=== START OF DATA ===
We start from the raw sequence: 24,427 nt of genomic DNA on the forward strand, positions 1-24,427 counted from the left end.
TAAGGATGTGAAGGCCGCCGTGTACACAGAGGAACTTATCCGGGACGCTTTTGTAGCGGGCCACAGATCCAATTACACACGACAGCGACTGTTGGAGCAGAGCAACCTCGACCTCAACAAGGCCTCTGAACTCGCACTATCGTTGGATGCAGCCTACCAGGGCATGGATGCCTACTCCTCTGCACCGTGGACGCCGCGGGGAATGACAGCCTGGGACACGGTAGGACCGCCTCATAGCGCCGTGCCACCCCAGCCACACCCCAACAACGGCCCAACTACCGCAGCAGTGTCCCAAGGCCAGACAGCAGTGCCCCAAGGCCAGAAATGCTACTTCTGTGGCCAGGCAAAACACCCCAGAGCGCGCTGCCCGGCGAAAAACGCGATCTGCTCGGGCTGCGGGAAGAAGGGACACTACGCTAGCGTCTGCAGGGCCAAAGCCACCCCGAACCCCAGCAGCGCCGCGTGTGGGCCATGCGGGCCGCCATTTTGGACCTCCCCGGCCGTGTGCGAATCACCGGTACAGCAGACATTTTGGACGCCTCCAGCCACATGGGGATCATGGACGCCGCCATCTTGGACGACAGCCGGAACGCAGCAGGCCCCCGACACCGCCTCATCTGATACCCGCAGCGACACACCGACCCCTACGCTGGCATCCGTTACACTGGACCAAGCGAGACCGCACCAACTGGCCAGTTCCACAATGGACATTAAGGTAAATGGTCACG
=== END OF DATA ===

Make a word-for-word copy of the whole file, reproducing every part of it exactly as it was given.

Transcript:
We start from the raw sequence: 24,427 nt of genomic DNA on the forward strand, positions 1-24,427 counted from the left end.
TAAGGATGTGAAGGCCGCCGTGTACACAGAGGAACTTATCCGGGACGCTTTTGTAGCGGGCCACAGATCCAATTACACACGACAGCGACTGTTGGAGCAGAGCAACCTCGACCTCAACAAGGCCTCTGAACTCGCACTATCGTTGGATGCAGCCTACCAGGGCATGGATGCCTACTCCTCTGCACCGTGGACGCCGCGGGGAATGACAGCCTGGGACACGGTAGGACCGCCTCATAGCGCCGTGCCACCCCAGCCACACCCCAACAACGGCCCAACTACCGCAGCAGTGTCCCAAGGCCAGACAGCAGTGCCCCAAGGCCAGAAATGCTACTTCTGTGGCCAGGCAAAACACCCCAGAGCGCGCTGCCCGGCGAAAAACGCGATCTGCTCGGGCTGCGGGAAGAAGGGACACTACGCTAGCGTCTGCAGGGCCAAAGCCACCCCGAACCCCAGCAGCGCCGCGTGTGGGCCATGCGGGCCGCCATTTTGGACCTCCCCGGCCGTGTGCGAATCACCGGTACAGCAGACATTTTGGACGCCTCCAGCCACATGGGGATCATGGACGCCGCCATCTTGGACGACAGCCGGAACGCAGCAGGCCCCCGACACCGCCTCATCTGATACCCGCAGCGACACACCGACCCCTACGCTGGCATCCGTTACACTGGACCAAGCGAGACCGCACCAACTGGCCAGTTCCACAATGGACATTAAGGTAAATGGTCACG